Toby Krout, managing partner of the Scrib co-working space in downtown Boulder, attributed much of the energy and attraction to that spot to the location itself, whether it’s proximity to the university, restaurants or other startups.
“There definitely is a location factor when it comes to this type of work,” Krout said. “Whatever that algorithm is, everybody’s trying to figure it out.”
Shaun Oshman, CEO of iSupportU LLC in Boulder, an IT support provider for businesses, said his company leased more space than it initially needed downtown so that it would have room to grow and remain there.
Other companies, such as TapInfluence Inc. have taken a different approach. TapInfluence co-founder Holly Hamann said her company is up front with employees about its location in east Boulder. Hamann said TapInfluence acknowledges that downtown has a great vibe, but that the company can add other perks – such as buying employees lunch on certain days or paying higher salaries – by moving east.
Finding and retaining engineers and developers isn’t the only difficult hiring task in the tech industry, the CEOs noted. Landing sales and marketing personnel who understand and can speak about the technology they’re selling also can prove difficult, especially as marketing itself changes.
Ingrid Alongi, CEO of Boulder-based web and mobile-app developer Quick Left Inc., said the sales teams lose credibility if they can’t speak to customers’ problems.
“We’re not selling a widget or a thing,” Alongi said. “We’re selling trust and relationships.”
The CEOs in the room talked of the increased and diversified range of options for landing angel funding and venture capital. Bank lending, however, has gotten tighter for businesses, especially if they don’t have a lot of physical assets to put up. The combination of factors has led to a dynamic where bank lending even was referred to as alternative funding at one point.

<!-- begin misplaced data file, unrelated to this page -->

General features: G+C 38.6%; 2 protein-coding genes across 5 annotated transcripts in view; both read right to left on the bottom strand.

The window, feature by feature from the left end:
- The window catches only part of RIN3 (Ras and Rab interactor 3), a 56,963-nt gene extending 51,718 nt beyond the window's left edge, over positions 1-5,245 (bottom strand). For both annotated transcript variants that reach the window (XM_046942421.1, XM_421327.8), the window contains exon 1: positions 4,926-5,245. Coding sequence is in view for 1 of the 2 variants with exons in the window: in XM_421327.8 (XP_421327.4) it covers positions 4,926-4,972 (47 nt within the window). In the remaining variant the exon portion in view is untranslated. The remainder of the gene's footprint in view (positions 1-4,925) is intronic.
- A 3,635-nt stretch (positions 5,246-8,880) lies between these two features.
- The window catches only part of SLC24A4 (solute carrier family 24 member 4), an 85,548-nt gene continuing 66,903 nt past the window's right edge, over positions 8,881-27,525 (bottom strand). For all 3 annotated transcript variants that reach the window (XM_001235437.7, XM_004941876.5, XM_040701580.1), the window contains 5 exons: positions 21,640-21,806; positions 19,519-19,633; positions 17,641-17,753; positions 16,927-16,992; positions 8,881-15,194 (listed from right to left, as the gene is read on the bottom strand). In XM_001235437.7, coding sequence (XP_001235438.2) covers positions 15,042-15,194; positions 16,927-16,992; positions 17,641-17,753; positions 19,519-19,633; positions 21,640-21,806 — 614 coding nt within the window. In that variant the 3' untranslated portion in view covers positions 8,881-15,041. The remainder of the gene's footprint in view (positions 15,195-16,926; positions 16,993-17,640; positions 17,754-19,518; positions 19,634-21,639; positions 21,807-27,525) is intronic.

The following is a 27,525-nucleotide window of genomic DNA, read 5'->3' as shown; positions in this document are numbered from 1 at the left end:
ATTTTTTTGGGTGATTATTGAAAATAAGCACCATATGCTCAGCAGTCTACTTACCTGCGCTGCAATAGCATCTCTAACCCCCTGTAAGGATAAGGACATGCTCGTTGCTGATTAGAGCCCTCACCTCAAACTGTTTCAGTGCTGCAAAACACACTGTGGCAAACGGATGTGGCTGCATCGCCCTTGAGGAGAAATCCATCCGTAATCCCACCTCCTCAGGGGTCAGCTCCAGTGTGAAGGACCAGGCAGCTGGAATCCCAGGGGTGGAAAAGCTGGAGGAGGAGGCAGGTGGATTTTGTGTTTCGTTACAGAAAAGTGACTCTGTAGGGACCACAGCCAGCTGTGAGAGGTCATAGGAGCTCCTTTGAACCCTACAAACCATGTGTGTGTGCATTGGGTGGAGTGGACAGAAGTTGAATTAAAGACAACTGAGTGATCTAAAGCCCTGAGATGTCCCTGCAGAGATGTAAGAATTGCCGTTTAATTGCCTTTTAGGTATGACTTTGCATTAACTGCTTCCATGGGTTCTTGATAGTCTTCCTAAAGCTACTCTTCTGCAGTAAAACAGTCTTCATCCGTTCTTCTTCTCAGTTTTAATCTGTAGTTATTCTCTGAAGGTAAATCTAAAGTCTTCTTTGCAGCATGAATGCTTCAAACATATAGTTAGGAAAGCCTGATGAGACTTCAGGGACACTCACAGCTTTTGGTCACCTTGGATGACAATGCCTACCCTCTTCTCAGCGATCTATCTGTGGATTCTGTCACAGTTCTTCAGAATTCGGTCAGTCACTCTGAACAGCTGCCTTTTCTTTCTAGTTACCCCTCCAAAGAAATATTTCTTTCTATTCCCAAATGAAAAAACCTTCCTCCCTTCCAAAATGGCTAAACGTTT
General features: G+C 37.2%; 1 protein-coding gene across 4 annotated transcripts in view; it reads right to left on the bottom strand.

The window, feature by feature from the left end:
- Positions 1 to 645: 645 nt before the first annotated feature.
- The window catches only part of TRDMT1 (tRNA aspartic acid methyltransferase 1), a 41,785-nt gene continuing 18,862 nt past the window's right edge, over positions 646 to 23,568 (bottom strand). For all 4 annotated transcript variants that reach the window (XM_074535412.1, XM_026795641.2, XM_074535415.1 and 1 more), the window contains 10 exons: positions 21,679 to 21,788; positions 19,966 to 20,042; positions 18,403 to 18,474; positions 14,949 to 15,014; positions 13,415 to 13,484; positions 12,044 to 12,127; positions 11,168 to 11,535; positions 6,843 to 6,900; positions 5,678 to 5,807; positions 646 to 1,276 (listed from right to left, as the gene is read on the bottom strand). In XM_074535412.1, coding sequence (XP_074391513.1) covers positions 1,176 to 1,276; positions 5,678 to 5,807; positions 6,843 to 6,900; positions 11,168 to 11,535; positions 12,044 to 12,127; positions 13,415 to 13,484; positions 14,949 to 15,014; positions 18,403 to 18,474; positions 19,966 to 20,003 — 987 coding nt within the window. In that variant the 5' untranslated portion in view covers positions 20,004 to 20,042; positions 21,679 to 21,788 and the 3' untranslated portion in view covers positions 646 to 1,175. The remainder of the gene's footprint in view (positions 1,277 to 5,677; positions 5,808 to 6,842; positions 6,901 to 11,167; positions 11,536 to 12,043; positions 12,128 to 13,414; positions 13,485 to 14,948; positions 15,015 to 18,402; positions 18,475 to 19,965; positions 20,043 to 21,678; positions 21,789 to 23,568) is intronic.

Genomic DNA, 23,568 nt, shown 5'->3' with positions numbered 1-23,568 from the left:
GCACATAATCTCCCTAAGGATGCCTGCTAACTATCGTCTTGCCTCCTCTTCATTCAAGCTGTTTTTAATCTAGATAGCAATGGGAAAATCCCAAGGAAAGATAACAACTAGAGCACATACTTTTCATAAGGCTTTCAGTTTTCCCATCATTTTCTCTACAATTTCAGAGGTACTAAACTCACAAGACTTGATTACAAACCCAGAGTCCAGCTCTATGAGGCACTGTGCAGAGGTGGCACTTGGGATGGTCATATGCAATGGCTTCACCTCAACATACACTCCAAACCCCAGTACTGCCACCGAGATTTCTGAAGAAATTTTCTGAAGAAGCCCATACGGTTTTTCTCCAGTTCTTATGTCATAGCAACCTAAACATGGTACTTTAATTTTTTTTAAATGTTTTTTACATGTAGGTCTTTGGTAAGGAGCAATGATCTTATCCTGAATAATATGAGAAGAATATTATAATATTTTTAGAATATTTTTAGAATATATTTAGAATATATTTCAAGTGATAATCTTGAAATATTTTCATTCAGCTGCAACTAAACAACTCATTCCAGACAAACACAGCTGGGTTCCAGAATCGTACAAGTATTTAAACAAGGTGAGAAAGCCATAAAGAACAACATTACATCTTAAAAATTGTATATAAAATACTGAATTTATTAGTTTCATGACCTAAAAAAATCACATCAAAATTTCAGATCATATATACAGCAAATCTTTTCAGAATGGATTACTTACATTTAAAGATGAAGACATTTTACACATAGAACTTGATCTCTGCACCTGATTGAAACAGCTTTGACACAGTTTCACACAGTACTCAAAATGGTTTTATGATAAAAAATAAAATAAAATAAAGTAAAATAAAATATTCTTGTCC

“It was a challenging first eight years,” Mina said of trying to build relationships with banks and go the traditional funding route. “But now it’s good to be in that space where we can tap into some of that traditional capital and not sell ourselves short.”
Just because venture funding often might be easier to land than a loan from a bank doesn’t mean all venture funding is right for a particular business, particularly in the tech world.
“It’s less whether investors are entrepreneurs and more whether they’ve been technology entrepreneurs,” said Jilk.
Hamann said she’s continually struck by watching the evolution locally, as founders who have made lots of money off of a startup go off and start another company and then eventually turn into angel investors themselves as they accumulate wealth. Those investors, she said, are worth seeking out.
“Our first seed round came from people who we had worked with and for,” Hamann said. “I’ve seen that over and over again, and it’s just been amazing.”
The Business Report’s CEO Roundtable series is co-sponsored and co-hosted by EKS&H and the law firm of Berg, Hill, Greenleaf & Ruscitti LLP.